1. Where did the district get funding to pay for student Chromebooks?

Chromebooks issued to students at the beginning of the 20-21 school year were from a combination of sources.350 of the devices were received through a generous grant from Intel, CDW-G and First Book.850 Chromebooks were purchased using the Elementary and Secondary School Emergency Relief (ESSER) funds, allocated to districts through the CARES Act, and the district already had roughly 400 devices on hand.

  1. Does the Siuslaw School District have enough Chromebook devices for all students?

Yes, the district now owns roughly 1,600 devices and has been able to implement a 1:1 student to device ratio.

  1. Does the Siuslaw School District have the future budget to continue the 1:1 device program?

Each year, the district plans to budget for a designated number of replacement Chromebooks and this expenditure is currently in the 2021-2022 proposed budget.Chromebooks have a typical lifespan of 5-6 years.The district plans to budget the appropriate amount for replacements/repairs each fiscal year to continue the 1:1 device program into the future.

  1. Why was an amount budgeted or expended in prior years for a specific account line item and then nothing for the 21-22 fiscal year, or vice-versa?

From year-to-year, the needs of the district and/or funding sources change which changes the budget line-items from one year to the next.For example, in 20-21, the district anticipated nearly $1 million in revenue from the new Student Investment Account (SIA) and positions were budgeted and hired based on that allocation.The actual allocation in 20-21 was just under $400,000 which means the general fund had to support some of those newly hired positions.For the 21-22 school year, the district is set to receive the full allocation of nearly $1 million so the funding sources and account codes for those positions were shifted for the 21-22 fiscal year.

  1. What is the SIA?

The SIA, or the Student Investment Account, was implemented from the Student Success Act in 2019-2020.The SIA is estimated to invest $2 billion towards Oregon education every two years.Funds are awarded by the Department of Education directly to school districts and eligible public charter schools. These funds are required to be spent for a specific purpose as outlined it the SIA and is intended to meet students’ mental and behavioral health needs and increase academic achievement, including reducing academic disparities.Oregon funds the SIA with the Corporate Activity Tax.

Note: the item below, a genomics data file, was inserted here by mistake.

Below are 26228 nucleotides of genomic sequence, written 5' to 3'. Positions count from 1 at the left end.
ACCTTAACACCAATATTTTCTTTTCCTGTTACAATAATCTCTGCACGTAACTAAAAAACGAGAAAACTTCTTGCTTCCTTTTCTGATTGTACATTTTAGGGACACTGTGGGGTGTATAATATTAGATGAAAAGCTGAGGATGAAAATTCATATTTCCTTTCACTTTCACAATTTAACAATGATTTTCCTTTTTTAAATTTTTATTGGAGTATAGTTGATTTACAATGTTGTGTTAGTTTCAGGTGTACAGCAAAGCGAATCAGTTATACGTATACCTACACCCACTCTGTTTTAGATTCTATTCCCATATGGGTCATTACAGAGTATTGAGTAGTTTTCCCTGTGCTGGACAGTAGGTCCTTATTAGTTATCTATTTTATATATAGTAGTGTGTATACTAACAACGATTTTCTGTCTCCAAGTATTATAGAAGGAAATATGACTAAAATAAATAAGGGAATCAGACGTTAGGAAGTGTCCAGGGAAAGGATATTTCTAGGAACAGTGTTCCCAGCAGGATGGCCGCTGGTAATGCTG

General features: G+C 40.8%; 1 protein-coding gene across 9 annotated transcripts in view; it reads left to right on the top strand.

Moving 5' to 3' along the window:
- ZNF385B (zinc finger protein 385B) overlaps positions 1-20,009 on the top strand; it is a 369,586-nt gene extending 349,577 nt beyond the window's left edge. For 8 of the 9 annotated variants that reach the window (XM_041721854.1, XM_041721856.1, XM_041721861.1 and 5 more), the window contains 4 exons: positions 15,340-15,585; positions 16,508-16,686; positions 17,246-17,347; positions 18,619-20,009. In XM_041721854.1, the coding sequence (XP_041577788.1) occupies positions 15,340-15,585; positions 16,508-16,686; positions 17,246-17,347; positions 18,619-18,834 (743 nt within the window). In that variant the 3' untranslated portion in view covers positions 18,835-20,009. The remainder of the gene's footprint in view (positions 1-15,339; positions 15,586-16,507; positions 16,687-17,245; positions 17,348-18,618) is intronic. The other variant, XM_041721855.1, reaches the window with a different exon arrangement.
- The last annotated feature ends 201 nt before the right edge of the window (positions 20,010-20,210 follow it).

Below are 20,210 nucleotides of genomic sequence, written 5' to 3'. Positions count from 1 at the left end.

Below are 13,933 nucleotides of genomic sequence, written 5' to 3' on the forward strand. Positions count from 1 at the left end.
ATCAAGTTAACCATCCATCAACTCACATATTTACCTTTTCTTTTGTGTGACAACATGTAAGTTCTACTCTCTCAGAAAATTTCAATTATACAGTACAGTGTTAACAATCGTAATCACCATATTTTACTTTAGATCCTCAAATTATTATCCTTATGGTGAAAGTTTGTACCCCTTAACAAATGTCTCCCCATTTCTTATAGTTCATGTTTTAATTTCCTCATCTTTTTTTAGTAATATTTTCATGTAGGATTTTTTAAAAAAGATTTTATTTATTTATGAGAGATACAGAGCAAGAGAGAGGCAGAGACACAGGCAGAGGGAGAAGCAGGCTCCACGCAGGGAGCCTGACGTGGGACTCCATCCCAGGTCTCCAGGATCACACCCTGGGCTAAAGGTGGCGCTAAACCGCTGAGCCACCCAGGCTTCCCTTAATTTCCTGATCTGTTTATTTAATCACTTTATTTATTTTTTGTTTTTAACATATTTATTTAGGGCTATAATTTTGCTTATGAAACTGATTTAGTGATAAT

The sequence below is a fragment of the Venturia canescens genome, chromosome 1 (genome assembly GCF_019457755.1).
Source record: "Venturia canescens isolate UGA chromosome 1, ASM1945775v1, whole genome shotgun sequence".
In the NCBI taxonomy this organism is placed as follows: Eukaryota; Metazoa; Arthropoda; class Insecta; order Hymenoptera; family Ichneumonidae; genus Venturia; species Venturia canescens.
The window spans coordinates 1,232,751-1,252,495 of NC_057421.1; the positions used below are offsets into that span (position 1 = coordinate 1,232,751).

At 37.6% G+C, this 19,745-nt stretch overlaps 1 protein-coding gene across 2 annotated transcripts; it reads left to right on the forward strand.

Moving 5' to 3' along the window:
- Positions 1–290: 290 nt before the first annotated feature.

1. Where can I find the Continuous Improvement Plan (CIP)?

The Continuous Improvement Plans for the district and for each school can be found on the district website at the following link: Siuslaw School District

  1. I was told the district recently paid off the Middle School Bond. Is there taxpayer money leftover? If there is, what is our legal responsibility in disbursing these funds? How much was leftover?

Yes, there were excess funds remaining in the Debt Service fund after the final payment of principal and interest was made in June, 2019.The district has continued to receive prior year taxes, or taxes in arrears and currently has just under $700,000 in the Debt Service fund.Oregon Statute defines how excess funds may be used and can be found here under section (3) at the following link: ORS 328.260 - Tax levy to pay interest and principal of bonds - 2020 Oregon Revised Statutes ( Section (3) states:

“The fund shall not be diverted or used for any other purpose; but if a surplus remains after all interest and principal have been paid on all serial school district bonds then outstanding and unpaid, the surplus may be transferred to such other fund as the district school board may direct.”

The Siuslaw School District Board of Directors will be asked to transfer these remaining funds from Fund 300 – Debt Service, to Fund 100 – General Fund, to be earmarked for capital improvements. This process can be completed by board resolution.


1. What is the Budget Process?

The budget is a financial plan that estimates the cost to operate district schools and programs for the next fiscal year. The district prepares its annual budget in accordance with provisions of Oregon Local Budget Law (ORS 294), which provides standard procedures for the preparation, presentation, administration and appraisal of budgets.